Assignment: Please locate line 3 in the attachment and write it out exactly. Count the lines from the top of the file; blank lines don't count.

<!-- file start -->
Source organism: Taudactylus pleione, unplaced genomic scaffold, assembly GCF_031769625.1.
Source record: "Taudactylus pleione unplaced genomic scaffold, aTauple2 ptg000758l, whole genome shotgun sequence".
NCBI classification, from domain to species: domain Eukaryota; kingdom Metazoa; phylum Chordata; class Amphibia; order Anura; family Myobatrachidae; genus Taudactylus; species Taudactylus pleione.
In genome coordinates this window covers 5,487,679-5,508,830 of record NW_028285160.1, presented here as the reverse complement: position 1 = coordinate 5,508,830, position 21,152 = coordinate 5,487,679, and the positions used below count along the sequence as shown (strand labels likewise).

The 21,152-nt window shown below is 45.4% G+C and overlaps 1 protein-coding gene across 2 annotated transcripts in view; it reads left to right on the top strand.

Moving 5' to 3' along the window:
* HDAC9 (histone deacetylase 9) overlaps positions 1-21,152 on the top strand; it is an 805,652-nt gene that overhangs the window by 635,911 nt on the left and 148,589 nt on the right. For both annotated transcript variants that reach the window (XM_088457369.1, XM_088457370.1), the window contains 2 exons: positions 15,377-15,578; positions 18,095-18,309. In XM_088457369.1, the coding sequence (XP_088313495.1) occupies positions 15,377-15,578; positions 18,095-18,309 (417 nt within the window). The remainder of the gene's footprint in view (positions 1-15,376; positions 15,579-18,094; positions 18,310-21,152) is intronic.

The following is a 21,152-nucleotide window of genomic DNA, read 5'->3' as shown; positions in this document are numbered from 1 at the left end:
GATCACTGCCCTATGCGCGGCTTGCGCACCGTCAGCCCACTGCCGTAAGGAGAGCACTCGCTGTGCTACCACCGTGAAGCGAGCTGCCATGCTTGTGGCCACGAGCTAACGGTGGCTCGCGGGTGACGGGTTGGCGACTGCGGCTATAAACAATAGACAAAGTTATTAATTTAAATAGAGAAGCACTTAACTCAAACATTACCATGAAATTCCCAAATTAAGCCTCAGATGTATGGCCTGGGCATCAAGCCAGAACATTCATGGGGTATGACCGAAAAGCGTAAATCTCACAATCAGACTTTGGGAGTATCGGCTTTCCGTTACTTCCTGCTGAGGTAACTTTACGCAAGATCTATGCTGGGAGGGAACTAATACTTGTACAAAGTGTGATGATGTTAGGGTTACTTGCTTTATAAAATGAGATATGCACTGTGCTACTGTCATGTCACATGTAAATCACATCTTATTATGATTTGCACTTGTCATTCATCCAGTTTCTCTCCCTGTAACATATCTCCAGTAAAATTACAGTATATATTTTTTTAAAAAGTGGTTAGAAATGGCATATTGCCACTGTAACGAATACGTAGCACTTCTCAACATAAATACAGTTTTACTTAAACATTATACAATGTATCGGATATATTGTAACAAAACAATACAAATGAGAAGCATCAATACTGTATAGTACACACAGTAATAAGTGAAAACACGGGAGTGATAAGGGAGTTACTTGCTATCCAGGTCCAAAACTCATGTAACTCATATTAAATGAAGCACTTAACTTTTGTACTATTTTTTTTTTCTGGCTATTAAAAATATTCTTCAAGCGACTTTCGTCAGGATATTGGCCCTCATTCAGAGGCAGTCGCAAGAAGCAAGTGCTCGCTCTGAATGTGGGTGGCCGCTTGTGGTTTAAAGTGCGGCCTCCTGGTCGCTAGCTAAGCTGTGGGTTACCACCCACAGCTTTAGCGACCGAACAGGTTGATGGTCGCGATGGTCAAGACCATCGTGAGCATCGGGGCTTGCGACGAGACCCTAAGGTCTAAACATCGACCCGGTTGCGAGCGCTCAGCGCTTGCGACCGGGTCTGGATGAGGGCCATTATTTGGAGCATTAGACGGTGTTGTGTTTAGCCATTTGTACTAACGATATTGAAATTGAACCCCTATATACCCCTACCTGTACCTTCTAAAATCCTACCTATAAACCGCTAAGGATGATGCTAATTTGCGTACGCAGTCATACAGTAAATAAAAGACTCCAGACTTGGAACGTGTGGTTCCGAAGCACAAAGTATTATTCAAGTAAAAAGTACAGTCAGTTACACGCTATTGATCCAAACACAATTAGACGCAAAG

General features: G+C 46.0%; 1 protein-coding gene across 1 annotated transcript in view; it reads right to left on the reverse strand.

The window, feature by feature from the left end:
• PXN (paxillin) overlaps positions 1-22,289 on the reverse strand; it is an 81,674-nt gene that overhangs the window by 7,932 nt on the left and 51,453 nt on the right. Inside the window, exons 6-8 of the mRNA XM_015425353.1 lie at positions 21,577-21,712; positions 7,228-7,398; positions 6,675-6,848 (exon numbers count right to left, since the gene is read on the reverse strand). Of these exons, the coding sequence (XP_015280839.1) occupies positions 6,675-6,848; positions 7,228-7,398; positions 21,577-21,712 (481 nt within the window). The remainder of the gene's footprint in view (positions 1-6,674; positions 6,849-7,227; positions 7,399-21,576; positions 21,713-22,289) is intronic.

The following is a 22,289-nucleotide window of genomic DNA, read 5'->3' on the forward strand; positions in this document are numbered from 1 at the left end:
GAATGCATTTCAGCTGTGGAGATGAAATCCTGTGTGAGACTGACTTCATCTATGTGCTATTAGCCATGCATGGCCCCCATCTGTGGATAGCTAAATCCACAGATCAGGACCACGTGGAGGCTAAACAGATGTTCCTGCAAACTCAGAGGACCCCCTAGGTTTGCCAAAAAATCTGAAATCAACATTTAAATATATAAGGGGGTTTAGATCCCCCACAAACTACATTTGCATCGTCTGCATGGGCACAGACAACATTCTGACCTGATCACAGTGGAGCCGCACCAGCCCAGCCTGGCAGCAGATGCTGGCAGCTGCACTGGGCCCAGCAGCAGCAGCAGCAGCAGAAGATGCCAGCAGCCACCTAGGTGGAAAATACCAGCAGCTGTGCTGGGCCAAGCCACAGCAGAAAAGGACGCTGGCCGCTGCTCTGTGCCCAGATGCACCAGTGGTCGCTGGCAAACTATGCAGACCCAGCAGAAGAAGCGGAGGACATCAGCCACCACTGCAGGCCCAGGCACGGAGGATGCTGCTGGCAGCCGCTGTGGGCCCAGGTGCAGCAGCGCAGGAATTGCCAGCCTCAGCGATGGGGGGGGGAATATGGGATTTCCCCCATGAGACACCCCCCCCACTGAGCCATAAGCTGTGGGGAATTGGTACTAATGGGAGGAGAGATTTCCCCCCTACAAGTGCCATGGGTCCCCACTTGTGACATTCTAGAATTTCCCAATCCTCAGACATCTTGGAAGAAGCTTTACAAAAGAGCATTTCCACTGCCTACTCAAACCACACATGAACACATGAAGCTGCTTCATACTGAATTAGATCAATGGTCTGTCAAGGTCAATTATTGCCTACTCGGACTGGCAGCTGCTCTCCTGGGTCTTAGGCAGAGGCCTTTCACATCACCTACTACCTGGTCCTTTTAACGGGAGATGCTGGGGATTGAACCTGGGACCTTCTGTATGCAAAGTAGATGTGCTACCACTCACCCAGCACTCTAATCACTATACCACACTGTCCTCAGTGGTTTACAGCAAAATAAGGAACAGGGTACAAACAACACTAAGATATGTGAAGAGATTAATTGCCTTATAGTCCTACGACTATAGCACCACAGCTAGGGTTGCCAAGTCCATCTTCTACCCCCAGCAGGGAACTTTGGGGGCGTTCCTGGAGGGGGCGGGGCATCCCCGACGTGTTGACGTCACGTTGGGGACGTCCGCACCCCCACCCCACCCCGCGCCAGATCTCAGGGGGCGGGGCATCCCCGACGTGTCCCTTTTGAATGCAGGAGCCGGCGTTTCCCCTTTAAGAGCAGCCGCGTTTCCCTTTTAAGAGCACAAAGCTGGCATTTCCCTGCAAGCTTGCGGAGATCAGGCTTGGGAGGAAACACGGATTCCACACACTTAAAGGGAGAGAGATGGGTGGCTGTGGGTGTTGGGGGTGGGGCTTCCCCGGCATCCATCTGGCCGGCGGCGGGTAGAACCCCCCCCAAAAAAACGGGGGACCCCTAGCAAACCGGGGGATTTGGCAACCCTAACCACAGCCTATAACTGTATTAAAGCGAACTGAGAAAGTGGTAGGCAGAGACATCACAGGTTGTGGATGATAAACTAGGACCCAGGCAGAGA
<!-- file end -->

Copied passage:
NCBI classification, from domain to species: domain Eukaryota; kingdom Metazoa; phylum Chordata; class Amphibia; order Anura; family Myobatrachidae; genus Taudactylus; species Taudactylus pleione.